• Low minimum down payments are reserved for individuals with a credit score of 680 or above
  • Can be used for more high-end, expensive properties
  • Come with more adjustable options in regards to loan terms
  • Allow borrowers to cancel private mortgage insurance after the loan balance reached 78% of the home’s value

How to Qualify for an FHA Loan

FHA loans have more lenient conditions than those conventional loans. Despite this, there are still specific terms a borrower must meet in order to qualify for an FHA loan. According to BankRate, these terms are as follows:

  1. If the borrower’s credit score is between 500-579, they must put 10% down
  2. If the borrower’s credit score is 580 or above, they can put as little as 3.5% down
  3. The borrower must have a stable employment history of at least two years
  4. The borrower’s income must be verifiable through pay stubs, federal tax documents, and bank statements
  5. The loan must be used to finance a primary residence
  6. The borrower’s front-end debt to income ratio must be no larger than 31% of their gross monthly income
  7. The borrower’s back-end debt to income ratio must be no larger than 43-50% of their gross monthly income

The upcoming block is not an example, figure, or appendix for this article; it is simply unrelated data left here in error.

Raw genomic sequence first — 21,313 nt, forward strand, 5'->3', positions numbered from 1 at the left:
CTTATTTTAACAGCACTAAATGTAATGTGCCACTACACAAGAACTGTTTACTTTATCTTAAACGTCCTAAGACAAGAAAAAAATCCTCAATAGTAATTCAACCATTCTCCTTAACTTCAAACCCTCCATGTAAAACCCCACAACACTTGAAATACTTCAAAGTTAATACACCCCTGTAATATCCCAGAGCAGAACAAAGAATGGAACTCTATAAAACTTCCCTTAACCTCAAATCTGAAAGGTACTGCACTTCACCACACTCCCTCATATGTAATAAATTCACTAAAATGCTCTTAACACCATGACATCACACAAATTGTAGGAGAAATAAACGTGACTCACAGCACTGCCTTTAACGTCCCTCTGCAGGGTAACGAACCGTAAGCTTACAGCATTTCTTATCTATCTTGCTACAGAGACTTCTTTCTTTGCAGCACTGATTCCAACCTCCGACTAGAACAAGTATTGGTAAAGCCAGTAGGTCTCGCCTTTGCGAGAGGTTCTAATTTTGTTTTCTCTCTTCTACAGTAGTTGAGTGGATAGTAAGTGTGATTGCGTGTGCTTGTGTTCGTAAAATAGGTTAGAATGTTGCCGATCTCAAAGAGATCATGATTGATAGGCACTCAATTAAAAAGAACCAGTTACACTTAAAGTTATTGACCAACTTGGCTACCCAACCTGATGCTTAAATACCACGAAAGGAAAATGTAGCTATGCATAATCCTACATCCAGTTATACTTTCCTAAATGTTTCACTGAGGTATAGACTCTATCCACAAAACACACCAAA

8. If the borrower has filed for bankruptcy, they must wait at least 2 years before applying for a loan (exceptions apply)
  9. If the borrower has foreclosed on their home, they must wait at least 3 years before applying for a loan (exceptions apply)

How to Apply for FHA Loan

FHA loans are insured by the government but are available through approved private lenders. The first step is finding an authorized lender, which should be relatively easy as most banks, credit unions, and mortgage companies offer FHA loans. However, before you purchase an FHA loan, it is important to outline your budget and calculate your estimated monthly payments. Consider all your monthly expenses and be straightforward and honest about what you can afford. 

Once you have completed this step, you’ll need to compile all your necessary documentation. This includes,

  • 2 years’ worth of tax returns
  • Two recent paystubs
  • ID
  • Full statements of your assets (checking accounts, saving accounts, retirement accounts, etc.)

Applying for an FHA loan can be a long process, so it’s good to come prepared with all the required documents. It is also a good idea to get preapproved with multiple lenders – this way you can compare rates across all lenders to make sure you’re getting the best deal possible! 

Conclusion – How Do FHA Loans Work?

Now that you have a better understanding of FHA loans and how they work, are you ready to apply for one and purchase a home or start a renovation project? FHA loans are relatively more accessible and affordable than conventional loans, making purchasing a home more feasible for low-income families, individuals with poor credit, or first-time home buyers. Offering potentially lower monthly premiums and a minimum down payment of 3.5%, FHA loans are a great option for a big group of individuals and properties. See if an FHA loan is right for you today.